That could speak to Jankowski coming from a three-generation hockey family. His father Len Jankowski ("he taught me to toe-drag," Mark said) played for Cornell University. His grandfather, Lou Jankowski, played for the Chicago Blackhawks and Detroit Red Wings during the Original Six era.

'Never give up'

Now he's got another connection. He joins Philadelphia Flyers star Claude Giroux as having the distinction of being completely passed over in the Ontario Hockey League priority selection draft in his home province before finding at home in Quebec and becoming a first-rounder. Giroux did so in major junior with the Gatineau Olympiques. Jankowski did so far from the madding crowd.

"It's a honour to be in the same breath as Claude Giroux," Jankowski said. "He's a role model of mine, to never give up even if you're not drafted in the OHL draft."

Stanstead's obviously didn't have a murderer's row schedule. The way Jankowski handled being the big fish in a small prep school pond helped sell people on his virtues.

"When you watched him in that league, he made everyone around him better," said Leeman, who began recruiting Jankowski while at Union (N.Y.) College before moving on to Providence. "He shared the puck so well and his vision was so good. I thought there were times when Mark could go end to end and score and instead he moved the puck off and I think that's what really made him special.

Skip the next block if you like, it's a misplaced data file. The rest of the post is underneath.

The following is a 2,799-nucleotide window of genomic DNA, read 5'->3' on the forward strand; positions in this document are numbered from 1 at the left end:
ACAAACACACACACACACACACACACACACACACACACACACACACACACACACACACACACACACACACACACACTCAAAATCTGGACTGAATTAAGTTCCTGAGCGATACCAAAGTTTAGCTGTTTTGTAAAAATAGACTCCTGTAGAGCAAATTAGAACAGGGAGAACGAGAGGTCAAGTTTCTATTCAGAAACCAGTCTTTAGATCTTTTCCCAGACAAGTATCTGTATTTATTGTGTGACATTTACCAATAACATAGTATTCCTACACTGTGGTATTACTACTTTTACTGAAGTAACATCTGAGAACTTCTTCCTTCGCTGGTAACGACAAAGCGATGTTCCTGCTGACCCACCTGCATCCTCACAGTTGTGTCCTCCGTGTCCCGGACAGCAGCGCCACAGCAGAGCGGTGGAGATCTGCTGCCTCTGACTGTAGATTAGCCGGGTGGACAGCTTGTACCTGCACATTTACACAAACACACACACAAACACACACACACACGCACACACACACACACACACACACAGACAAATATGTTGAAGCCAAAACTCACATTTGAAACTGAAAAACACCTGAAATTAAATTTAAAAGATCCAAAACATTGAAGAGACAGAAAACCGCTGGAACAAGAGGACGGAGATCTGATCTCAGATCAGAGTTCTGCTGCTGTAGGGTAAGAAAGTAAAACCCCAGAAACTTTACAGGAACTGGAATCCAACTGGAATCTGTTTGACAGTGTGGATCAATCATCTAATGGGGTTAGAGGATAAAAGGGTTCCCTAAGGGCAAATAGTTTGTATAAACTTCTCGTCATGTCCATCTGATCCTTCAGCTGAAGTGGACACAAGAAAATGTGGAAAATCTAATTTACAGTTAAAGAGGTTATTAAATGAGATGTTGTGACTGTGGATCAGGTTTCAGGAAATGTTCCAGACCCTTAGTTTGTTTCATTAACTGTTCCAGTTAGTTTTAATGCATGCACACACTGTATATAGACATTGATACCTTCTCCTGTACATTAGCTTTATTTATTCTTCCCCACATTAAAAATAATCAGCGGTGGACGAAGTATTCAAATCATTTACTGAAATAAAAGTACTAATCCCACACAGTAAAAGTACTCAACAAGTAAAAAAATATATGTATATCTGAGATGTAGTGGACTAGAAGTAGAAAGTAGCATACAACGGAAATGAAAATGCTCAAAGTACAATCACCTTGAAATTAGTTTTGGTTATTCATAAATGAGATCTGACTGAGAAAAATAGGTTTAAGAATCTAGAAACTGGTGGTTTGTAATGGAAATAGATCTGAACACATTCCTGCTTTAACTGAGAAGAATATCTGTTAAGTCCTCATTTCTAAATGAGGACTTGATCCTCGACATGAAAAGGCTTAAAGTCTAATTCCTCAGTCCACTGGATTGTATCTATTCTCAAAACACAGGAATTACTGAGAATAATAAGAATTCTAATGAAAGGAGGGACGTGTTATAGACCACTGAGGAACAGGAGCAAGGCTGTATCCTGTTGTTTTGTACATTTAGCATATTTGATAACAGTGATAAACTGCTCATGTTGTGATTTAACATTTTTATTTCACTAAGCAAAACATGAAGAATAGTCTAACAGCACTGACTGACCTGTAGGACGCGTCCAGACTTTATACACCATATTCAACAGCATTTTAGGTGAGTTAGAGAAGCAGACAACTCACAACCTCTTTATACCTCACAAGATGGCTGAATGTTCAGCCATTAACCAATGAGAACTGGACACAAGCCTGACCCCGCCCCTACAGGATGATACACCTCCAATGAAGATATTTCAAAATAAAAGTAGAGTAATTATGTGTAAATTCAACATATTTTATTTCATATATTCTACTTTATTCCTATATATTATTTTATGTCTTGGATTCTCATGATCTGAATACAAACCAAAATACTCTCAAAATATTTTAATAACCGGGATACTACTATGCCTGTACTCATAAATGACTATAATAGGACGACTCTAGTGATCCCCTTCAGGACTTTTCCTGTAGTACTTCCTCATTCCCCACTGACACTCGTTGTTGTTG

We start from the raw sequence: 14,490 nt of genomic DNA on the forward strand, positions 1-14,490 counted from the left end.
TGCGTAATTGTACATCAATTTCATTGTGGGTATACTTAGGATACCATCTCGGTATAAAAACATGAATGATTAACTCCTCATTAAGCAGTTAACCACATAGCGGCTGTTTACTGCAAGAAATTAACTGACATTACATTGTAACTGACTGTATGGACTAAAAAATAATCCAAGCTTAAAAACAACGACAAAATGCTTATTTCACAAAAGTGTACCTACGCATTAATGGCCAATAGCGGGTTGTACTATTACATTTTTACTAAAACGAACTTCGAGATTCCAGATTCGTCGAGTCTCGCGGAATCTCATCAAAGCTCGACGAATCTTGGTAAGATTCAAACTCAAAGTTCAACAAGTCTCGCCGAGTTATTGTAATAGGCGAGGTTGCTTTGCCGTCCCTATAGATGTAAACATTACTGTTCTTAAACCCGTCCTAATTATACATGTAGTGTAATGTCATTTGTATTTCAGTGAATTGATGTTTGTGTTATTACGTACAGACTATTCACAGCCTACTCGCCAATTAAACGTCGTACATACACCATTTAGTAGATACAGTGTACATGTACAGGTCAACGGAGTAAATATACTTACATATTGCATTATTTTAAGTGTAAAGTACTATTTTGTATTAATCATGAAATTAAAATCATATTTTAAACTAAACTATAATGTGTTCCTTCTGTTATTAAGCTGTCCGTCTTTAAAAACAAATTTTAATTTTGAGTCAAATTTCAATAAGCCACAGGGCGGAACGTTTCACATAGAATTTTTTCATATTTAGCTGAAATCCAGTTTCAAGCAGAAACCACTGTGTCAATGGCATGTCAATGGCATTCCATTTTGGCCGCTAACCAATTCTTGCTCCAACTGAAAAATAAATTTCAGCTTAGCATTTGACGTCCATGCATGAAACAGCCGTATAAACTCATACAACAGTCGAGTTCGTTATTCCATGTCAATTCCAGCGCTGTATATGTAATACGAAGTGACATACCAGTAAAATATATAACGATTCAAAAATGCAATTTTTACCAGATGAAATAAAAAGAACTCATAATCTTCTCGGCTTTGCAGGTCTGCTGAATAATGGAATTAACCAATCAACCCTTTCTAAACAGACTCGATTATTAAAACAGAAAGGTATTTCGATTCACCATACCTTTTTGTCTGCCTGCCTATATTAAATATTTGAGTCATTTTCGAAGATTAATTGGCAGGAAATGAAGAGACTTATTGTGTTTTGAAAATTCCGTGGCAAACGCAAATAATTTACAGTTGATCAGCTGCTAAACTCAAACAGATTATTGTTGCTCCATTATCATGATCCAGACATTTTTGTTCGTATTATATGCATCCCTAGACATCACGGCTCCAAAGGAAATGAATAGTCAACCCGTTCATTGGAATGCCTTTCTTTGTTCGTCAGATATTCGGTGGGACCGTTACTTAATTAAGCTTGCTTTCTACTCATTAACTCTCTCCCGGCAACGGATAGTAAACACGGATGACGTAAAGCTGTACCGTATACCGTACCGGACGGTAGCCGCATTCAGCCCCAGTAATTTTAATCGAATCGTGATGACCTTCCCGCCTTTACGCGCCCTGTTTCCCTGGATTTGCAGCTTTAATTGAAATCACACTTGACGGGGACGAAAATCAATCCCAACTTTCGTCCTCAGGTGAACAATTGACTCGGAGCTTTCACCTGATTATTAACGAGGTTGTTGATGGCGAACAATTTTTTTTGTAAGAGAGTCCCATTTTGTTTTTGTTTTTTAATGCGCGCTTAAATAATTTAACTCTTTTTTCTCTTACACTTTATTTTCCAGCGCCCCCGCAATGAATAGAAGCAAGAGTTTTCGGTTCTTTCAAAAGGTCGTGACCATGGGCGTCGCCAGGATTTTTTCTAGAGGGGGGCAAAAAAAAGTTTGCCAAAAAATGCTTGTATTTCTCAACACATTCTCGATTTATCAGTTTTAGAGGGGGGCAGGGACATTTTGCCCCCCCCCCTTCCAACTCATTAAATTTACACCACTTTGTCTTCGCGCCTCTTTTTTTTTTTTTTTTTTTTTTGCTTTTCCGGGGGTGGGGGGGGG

"He's come from committing to a college early in the season to being a first-round pick and you wouldn't know it from talking to him," Leeman added.

'He's Joe Nieuwendyk'

It could be 3-4 years before Jankowski is ready to make an impact in the NHL. He's such a rough diamond that he will need one year in the USHL just to be ready for the rigours of college hockey.

"He's still got to cross the crocodile-infested waters to be a player," Weisbrod said. "But the physical attributes that this guy has, from the athleticism, skating, hands and the fact he'll likely be playing at 6-foot-4, 215 pounds. Like I've been saying to our scouts all week long, 'He's Joe Nieuwendyk.' I don't want to share anyone's business but he wouldn't have made it through today. There were at least two teams that would have taken him in the first round after us."

Jankowski is planning to join the Dubuque Fighting Saints. That seems like a good destination, given that Dubuque had two first-rounders on Friday in centre Zemgus Girgensons (No. 14 to Buffalo) and defenceman Michael Matheson (No. 23 to Florida).

"I'm probably going to go to the USHL next year," he said. "Just talking with my family and Coach Leeman, I think that's the best decision. [Fighting Saints coach] Jim Montgomery has a really good program and I really think he's going to help get me ready for the NCAA."

Neate Sager is a writer for Yahoo! Canada Sports. Contact him at neatesager@yahoo.ca and follow him on Twitter @neatebuzzthenet.